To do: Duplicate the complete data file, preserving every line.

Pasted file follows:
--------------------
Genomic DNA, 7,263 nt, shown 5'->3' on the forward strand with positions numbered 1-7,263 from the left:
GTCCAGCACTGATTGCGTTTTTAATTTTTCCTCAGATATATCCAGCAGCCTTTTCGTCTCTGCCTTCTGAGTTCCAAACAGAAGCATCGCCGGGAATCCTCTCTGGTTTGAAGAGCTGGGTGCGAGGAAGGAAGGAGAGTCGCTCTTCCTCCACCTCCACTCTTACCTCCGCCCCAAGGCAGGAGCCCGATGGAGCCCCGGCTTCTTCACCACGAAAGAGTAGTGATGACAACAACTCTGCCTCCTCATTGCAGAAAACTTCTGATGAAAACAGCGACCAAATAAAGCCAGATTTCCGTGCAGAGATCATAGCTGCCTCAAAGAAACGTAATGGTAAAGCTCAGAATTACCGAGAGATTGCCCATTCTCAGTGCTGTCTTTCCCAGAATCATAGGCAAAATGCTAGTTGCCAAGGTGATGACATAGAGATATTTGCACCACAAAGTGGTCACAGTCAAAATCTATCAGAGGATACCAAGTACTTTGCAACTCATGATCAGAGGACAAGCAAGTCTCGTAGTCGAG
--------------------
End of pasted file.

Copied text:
Genomic DNA, 7,263 nt, shown 5'->3' on the forward strand with positions numbered 1-7,263 from the left:
GTCCAGCACTGATTGCGTTTTTAATTTTTCCTCAGATATATCCAGCAGCCTTTTCGTCTCTGCCTTCTGAGTTCCAAACAGAAGCATCGCCGGGAATCCTCTCTGGTTTGAAGAGCTGGGTGCGAGGAAGGAAGGAGAGTCGCTCTTCCTCCACCTCCACTCTTACCTCCGCCCCAAGGCAGGAGCCCGATGGAGCCCCGGCTTCTTCACCACGAAAGAGTAGTGATGACAACAACTCTGCCTCCTCATTGCAGAAAACTTCTGATGAAAACAGCGACCAAATAAAGCCAGATTTCCGTGCAGAGATCATAGCTGCCTCAAAGAAACGTAATGGTAAAGCTCAGAATTACCGAGAGATTGCCCATTCTCAGTGCTGTCTTTCCCAGAATCATAGGCAAAATGCTAGTTGCCAAGGTGATGACATAGAGATATTTGCACCACAAAGTGGTCACAGTCAAAATCTATCAGAGGATACCAAGTACTTTGCAACTCATGATCAGAGGACAAGCAAGTCTCGTAGTCGAG